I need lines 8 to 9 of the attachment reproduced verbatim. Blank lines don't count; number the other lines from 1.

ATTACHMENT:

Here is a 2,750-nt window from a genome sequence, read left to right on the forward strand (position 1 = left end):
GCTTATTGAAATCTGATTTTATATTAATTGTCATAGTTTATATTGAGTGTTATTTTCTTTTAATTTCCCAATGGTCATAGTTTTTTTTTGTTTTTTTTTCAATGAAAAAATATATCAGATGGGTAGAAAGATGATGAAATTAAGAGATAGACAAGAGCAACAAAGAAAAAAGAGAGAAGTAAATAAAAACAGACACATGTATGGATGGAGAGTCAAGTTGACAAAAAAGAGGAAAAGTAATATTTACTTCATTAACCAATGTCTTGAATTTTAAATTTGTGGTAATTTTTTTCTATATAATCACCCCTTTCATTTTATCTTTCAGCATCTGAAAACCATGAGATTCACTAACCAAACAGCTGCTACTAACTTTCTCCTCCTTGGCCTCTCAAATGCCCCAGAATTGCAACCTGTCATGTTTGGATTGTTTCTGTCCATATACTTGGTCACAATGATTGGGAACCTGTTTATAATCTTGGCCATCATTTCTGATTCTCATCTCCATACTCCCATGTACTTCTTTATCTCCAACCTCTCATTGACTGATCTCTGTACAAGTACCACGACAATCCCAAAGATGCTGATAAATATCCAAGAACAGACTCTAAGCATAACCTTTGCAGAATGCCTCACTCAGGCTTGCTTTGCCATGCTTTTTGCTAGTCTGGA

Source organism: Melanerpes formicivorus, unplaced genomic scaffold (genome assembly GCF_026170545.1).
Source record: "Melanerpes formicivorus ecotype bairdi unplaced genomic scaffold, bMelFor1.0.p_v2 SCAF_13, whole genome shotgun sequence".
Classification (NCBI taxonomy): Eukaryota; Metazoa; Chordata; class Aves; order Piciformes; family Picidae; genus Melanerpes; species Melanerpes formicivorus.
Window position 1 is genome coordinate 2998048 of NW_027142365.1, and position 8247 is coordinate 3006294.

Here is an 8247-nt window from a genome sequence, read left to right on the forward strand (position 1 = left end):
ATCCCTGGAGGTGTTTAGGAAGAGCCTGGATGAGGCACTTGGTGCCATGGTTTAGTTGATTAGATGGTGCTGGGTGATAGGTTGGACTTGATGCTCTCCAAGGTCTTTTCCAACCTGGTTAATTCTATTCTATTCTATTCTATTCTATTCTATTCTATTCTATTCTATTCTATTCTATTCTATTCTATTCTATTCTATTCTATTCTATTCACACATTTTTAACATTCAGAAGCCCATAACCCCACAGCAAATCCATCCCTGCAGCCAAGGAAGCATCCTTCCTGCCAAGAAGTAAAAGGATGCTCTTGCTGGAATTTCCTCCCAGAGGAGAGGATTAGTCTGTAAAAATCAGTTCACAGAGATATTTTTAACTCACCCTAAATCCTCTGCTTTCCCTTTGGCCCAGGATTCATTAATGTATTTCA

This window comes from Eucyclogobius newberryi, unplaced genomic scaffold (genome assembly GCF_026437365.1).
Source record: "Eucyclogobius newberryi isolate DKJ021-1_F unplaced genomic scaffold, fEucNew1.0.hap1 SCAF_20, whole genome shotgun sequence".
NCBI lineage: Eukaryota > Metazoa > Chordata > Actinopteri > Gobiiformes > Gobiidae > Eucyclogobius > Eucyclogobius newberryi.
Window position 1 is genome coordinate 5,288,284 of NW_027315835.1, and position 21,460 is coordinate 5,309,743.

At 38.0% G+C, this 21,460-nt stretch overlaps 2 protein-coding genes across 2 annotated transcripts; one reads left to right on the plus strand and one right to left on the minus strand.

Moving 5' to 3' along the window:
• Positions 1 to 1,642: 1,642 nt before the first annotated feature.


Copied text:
ATCCCTGGAGGTGTTTAGGAAGAGCCTGGATGAGGCACTTGGTGCCATGGTTTAGTTGATTAGATGGTGCTGGGTGATAGGTTGGACTTGATGCTCTCCAAGGTCTTTTCCAACCTGGTTAATTCTATTCTATTCTATTCTATTCTATTCTATTCTATTCTATTCTATTCTATTCTATTCTATTCTATTCTATTCTATTCTATTCTATTCACACATTTTTAACATTCAGAAGCCCATAACCCCACAGCAAATCCATCCCTGCAGCCAAGGAAGCATCCTTCCTGCCAAGAAGTAAAAGGATGCTCTTGCTGGAATTTCCTCCCAGAGGAGAGGATTAGTCTGTAAAAATCAGTTCACAGAGATATTTTTAACTCACCCTAAATCCTCTGCTTTCCCTTTGGCCCAGGATTCATTAATGTATTTCA

This window comes from Eucyclogobius newberryi, unplaced genomic scaffold (genome assembly GCF_026437365.1).